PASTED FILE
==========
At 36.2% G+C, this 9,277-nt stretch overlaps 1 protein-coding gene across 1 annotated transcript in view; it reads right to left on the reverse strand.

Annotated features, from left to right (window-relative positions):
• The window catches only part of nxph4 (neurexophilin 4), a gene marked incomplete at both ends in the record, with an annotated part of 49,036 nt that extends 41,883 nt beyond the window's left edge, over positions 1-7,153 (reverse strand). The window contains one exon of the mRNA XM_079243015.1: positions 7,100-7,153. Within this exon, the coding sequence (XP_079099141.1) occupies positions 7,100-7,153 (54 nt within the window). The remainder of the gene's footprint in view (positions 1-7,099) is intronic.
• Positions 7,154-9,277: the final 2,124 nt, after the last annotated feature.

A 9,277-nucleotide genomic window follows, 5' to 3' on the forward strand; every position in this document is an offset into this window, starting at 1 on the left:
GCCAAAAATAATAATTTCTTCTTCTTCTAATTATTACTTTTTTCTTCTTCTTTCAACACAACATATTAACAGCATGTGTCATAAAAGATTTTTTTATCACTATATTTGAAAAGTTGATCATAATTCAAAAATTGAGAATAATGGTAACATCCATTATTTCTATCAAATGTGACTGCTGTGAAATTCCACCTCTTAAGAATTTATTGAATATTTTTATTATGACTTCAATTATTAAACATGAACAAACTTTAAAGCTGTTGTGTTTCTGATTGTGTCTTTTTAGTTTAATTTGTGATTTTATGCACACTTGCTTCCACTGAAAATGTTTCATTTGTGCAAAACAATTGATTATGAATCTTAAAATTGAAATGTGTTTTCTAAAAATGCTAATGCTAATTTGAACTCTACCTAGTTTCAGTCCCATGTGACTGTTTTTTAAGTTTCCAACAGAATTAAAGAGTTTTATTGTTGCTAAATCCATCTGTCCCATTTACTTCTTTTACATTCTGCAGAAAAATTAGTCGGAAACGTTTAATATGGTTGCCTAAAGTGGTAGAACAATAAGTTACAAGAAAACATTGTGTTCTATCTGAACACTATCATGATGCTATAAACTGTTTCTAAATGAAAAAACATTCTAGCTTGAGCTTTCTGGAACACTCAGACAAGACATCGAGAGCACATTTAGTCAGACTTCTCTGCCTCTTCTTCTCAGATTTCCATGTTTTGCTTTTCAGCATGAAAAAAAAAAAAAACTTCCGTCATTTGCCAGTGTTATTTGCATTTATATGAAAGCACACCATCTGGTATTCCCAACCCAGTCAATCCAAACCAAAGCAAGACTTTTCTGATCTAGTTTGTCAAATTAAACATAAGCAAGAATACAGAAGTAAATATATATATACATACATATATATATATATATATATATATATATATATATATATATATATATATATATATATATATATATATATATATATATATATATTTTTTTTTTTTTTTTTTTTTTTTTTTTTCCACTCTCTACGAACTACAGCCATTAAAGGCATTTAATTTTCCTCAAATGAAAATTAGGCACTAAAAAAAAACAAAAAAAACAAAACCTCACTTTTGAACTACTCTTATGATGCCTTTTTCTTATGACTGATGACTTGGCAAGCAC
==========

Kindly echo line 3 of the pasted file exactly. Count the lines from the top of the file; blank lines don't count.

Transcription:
• The window catches only part of nxph4 (neurexophilin 4), a gene marked incomplete at both ends in the record, with an annotated part of 49,036 nt that extends 41,883 nt beyond the window's left edge, over positions 1-7,153 (reverse strand). The window contains one exon of the mRNA XM_079243015.1: positions 7,100-7,153. Within this exon, the coding sequence (XP_079099141.1) occupies positions 7,100-7,153 (54 nt within the window). The remainder of the gene's footprint in view (positions 1-7,099) is intronic.